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Kashiwazaki-Kariwa restart: More lies from TEPCO (2)

February 15, 2017

TEPCO gave inaccurate explanations about seismic capacity of nuke plant



Tokyo Electric Power Co. (TEPCO) has revealed that it had explained that the seismic capacity of a quake-absorbing structure called an "important anti-seismic building" at its Kashiwazaki-Kariwa Nuclear Power Plant in Niigata Prefecture was higher than it actually was, now saying that it "cannot withstand all types of shaking."

TEPCO made the revelation at a Nuclear Regulation Authority (NRA) safety screening session on the plant's No. 6 and 7 reactors on Feb. 14. The "important anti-seismic building" is supposed to serve as a frontline base in the event of a nuclear accident. The NRA demanded TEPCO give detailed explanations about how and why it provided the wrong information, saying harshly, "We cannot overlook this."

According to the NRA and other sources, of the so-called "standard earthquake vibrations," the strongest seismic shaking the important anti-seismic building is assumed to withstand, TEPCO had said that the structure would not be able to withstand some types of seismic shaking. But the utility reversed its previous explanations at the latest meeting, saying, "It cannot withstand all types of shaking." TEPCO said that it had given the wrong explanation because the facts had not been conveyed from its section that analyzed the seismic capacity of the building in 2014 to the division in charge of attending safety screening session meetings.

A TEPCO official apologized at the meeting, saying, "We are sorry that our information sharing was insufficient."


Key Niigata nuclear plant building may not be quake-proof




Tokyo Electric Power Co. has revealed that a key building at its Kashiwazaki-Kariwa nuclear power plant may not be able to withstand even half of the assumed strongest seismic shaking, contrary to its earlier assurances.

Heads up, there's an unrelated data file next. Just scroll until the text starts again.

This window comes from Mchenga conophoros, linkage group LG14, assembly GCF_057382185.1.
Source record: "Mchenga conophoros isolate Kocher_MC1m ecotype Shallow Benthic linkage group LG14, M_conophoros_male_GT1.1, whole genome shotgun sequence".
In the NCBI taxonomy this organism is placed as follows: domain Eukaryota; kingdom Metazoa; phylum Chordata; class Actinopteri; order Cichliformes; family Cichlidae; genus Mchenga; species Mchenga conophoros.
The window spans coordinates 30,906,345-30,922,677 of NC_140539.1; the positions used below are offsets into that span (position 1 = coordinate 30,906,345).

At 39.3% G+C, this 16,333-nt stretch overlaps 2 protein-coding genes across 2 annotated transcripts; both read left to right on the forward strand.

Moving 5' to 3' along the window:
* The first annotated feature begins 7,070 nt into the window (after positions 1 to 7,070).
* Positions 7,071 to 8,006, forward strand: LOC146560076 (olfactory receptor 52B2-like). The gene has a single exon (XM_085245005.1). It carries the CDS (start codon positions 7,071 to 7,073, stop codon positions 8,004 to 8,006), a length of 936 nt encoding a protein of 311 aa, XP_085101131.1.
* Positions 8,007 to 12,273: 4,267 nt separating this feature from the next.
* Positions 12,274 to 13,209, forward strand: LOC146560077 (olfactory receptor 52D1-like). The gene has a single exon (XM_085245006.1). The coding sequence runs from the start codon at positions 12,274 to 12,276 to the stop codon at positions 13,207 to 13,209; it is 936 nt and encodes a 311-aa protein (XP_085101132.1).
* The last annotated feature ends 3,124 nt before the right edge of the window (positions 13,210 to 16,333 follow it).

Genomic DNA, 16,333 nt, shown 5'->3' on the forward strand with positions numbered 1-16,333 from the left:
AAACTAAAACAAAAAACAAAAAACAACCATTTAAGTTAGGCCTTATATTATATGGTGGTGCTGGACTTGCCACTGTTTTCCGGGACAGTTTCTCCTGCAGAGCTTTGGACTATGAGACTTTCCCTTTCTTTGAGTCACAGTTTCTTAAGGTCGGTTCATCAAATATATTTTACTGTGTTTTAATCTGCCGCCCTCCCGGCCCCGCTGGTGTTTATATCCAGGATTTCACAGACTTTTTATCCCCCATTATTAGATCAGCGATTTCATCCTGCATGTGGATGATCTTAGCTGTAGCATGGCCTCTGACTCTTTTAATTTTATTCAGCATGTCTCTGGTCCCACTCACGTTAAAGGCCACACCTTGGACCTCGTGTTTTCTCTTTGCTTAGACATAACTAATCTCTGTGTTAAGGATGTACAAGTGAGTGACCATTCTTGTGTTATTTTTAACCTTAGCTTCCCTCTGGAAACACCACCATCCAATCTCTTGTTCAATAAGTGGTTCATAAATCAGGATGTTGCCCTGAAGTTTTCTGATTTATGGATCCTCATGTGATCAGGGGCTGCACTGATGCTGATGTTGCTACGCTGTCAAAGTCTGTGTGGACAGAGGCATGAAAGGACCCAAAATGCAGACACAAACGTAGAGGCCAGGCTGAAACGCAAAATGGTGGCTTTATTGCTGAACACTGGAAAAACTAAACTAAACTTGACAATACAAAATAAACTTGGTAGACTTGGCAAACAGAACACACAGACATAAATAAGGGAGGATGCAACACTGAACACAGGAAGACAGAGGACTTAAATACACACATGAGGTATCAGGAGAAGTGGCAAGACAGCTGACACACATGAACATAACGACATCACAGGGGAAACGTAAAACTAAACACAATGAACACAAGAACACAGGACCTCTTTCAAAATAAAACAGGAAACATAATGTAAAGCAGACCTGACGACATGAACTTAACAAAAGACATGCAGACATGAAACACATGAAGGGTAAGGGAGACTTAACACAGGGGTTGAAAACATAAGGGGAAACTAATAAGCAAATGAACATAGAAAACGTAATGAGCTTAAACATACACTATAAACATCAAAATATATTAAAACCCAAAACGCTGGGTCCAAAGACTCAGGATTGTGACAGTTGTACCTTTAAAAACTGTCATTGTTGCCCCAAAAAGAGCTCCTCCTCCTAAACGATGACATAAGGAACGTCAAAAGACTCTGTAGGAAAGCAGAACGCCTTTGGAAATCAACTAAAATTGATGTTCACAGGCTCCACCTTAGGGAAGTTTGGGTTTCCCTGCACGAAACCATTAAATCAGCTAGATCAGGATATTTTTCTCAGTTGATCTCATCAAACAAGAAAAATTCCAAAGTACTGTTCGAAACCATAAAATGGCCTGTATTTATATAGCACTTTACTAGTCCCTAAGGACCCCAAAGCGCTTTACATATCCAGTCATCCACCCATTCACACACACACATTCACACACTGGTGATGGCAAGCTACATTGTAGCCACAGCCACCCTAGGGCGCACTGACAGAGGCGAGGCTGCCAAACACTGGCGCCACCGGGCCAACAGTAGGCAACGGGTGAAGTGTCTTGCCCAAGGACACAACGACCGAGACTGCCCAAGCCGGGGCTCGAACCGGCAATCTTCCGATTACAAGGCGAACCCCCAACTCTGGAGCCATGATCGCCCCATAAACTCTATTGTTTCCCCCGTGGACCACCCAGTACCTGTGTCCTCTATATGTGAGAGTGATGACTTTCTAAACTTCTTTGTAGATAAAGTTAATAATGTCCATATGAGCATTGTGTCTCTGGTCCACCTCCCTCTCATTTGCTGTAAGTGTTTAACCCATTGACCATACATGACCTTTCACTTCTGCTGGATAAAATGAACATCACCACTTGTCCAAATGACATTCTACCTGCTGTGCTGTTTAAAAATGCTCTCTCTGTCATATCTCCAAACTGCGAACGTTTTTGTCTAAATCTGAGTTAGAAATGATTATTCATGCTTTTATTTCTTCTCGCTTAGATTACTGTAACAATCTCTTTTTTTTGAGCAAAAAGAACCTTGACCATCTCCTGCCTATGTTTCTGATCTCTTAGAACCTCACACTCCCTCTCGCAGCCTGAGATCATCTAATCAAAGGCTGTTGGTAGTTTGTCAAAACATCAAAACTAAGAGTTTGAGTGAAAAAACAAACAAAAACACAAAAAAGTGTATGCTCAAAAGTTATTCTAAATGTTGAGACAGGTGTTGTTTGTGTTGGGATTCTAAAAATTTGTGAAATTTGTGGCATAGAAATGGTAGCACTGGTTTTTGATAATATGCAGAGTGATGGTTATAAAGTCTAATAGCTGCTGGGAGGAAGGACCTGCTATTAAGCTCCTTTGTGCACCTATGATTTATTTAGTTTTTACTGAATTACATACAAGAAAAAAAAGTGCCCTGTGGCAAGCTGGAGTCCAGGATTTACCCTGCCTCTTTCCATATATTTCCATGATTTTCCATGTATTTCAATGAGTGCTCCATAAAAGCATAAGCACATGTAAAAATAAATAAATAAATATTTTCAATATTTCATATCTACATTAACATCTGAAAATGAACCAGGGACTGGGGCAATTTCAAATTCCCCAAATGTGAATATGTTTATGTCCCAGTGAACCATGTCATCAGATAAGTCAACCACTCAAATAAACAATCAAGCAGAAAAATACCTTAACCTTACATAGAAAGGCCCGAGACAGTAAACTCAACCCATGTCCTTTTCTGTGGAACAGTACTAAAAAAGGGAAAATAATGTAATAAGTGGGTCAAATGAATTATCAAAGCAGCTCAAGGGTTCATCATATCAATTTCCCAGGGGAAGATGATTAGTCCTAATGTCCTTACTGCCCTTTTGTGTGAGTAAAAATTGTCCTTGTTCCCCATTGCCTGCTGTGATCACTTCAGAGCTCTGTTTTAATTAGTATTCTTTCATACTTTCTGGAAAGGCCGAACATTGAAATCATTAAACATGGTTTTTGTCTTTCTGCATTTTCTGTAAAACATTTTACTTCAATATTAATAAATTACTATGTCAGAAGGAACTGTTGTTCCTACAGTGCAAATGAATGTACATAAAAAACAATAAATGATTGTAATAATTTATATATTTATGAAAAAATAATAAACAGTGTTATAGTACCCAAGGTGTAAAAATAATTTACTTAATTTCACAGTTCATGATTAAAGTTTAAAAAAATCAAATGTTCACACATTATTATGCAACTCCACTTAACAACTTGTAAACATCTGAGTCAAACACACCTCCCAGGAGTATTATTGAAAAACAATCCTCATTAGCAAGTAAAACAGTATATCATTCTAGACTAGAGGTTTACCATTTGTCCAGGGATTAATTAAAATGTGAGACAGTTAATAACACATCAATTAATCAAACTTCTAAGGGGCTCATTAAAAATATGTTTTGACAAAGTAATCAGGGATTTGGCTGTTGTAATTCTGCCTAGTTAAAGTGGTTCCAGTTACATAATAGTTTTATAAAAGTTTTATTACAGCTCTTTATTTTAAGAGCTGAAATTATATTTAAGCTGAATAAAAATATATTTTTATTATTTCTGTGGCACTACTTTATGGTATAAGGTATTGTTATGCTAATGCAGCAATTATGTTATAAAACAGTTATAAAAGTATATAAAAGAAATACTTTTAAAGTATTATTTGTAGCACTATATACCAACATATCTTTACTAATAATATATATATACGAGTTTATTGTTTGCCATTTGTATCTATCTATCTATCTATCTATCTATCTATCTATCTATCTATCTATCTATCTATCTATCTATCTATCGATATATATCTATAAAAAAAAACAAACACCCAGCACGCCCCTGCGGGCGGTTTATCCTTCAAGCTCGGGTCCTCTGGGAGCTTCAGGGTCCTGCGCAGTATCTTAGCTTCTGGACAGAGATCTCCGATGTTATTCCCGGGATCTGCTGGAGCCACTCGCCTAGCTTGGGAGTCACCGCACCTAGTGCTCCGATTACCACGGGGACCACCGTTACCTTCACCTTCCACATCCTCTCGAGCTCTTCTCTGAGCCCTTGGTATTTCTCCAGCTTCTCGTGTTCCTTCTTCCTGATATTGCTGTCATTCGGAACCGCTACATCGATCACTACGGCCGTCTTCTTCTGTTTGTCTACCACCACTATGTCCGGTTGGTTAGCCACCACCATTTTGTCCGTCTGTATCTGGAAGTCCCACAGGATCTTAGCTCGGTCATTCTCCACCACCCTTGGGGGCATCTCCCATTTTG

TEPCO's disclosure came Feb. 14 during a screening by the Nuclear Regulation Authority (NRA) for the restart of the No. 6 and No. 7 reactors at the nuclear power plant in Niigata Prefecture, which is the world’s largest.

The utility became aware of the possibility in 2014, but the information was not shared within the company. TEPCO reported to the NRA that the building can withstand temblors of 7, the highest category on the Japanese seismic intensity scale.

The building is designed to serve as an on-site emergency headquarters in the event of a severe accident, such as one caused by an earthquake.

An earthquake that occurred off the Chuetsu region of Niigata Prefecture in 2007 badly damaged the Kashiwazaki-Kariwa plant.

In response, TEPCO constructed the building in question in 2009. At that time, it said the structure could withstand the assed biggest earthquake motions that are 1.5 times stronger than those described in the Building Standards Law.

In 2014, the utility checked the building’s anti-quake capabilities again. It found that it may not be able to withstand horizontal movements triggered by even half the anticipated strongest earthquake, and that it could collapse into the side of an adjacent building.

That information was not conveyed to the company’s division in charge of the NRA’s screening, and thus escaped notice from NRA inspections.

Takafumi Anegawa, managing executive officer of TEPCO, apologized, saying, “We did not conceal the possibility. The in-house liaison was insufficient.”

An NRA official said, “Information is not shared in the company. Lessons from the accident at the Fukushima No. 1 nuclear power plant are not utilized.”




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